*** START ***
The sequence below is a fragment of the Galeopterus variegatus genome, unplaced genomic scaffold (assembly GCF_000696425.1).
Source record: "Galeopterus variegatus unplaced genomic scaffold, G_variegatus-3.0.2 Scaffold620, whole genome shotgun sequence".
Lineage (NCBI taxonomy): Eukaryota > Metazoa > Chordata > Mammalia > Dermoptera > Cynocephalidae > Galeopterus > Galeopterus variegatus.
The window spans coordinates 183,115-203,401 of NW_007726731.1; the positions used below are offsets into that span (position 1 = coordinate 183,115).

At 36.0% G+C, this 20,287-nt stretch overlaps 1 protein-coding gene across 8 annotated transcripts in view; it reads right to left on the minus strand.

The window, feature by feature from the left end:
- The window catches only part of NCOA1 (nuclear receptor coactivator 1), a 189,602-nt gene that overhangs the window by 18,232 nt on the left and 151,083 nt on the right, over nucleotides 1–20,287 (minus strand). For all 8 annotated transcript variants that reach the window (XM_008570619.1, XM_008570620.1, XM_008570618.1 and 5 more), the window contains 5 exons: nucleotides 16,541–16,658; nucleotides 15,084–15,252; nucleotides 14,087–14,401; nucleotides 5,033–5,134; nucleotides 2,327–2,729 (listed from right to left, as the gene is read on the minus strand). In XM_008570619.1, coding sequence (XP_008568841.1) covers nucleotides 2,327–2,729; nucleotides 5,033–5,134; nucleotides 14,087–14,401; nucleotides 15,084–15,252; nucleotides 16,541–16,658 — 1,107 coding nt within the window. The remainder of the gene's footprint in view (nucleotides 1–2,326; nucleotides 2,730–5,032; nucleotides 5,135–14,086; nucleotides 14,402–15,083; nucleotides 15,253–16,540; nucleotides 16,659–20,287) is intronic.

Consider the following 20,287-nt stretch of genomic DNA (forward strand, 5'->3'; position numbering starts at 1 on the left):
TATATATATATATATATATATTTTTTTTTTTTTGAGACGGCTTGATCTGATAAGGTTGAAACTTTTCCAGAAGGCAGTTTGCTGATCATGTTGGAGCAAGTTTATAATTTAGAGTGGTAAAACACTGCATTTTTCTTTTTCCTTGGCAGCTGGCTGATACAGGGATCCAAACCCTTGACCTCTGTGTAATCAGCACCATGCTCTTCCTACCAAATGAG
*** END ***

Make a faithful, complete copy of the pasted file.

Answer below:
The sequence below is a fragment of the Galeopterus variegatus genome, unplaced genomic scaffold (assembly GCF_000696425.1).
Source record: "Galeopterus variegatus unplaced genomic scaffold, G_variegatus-3.0.2 Scaffold620, whole genome shotgun sequence".
Lineage (NCBI taxonomy): Eukaryota > Metazoa > Chordata > Mammalia > Dermoptera > Cynocephalidae > Galeopterus > Galeopterus variegatus.
The window spans coordinates 183,115-203,401 of NW_007726731.1; the positions used below are offsets into that span (position 1 = coordinate 183,115).

At 36.0% G+C, this 20,287-nt stretch overlaps 1 protein-coding gene across 8 annotated transcripts in view; it reads right to left on the minus strand.

The window, feature by feature from the left end:
- The window catches only part of NCOA1 (nuclear receptor coactivator 1), a 189,602-nt gene that overhangs the window by 18,232 nt on the left and 151,083 nt on the right, over nucleotides 1–20,287 (minus strand). For all 8 annotated transcript variants that reach the window (XM_008570619.1, XM_008570620.1, XM_008570618.1 and 5 more), the window contains 5 exons: nucleotides 16,541–16,658; nucleotides 15,084–15,252; nucleotides 14,087–14,401; nucleotides 5,033–5,134; nucleotides 2,327–2,729 (listed from right to left, as the gene is read on the minus strand). In XM_008570619.1, coding sequence (XP_008568841.1) covers nucleotides 2,327–2,729; nucleotides 5,033–5,134; nucleotides 14,087–14,401; nucleotides 15,084–15,252; nucleotides 16,541–16,658 — 1,107 coding nt within the window. The remainder of the gene's footprint in view (nucleotides 1–2,326; nucleotides 2,730–5,032; nucleotides 5,135–14,086; nucleotides 14,402–15,083; nucleotides 15,253–16,540; nucleotides 16,659–20,287) is intronic.

Consider the following 20,287-nt stretch of genomic DNA (forward strand, 5'->3'; position numbering starts at 1 on the left):
TATATATATATATATATATATTTTTTTTTTTTTGAGACGGCTTGATCTGATAAGGTTGAAACTTTTCCAGAAGGCAGTTTGCTGATCATGTTGGAGCAAGTTTATAATTTAGAGTGGTAAAACACTGCATTTTTCTTTTTCCTTGGCAGCTGGCTGATACAGGGATCCAAACCCTTGACCTCTGTGTAATCAGCACCATGCTCTTCCTACCAAATGAG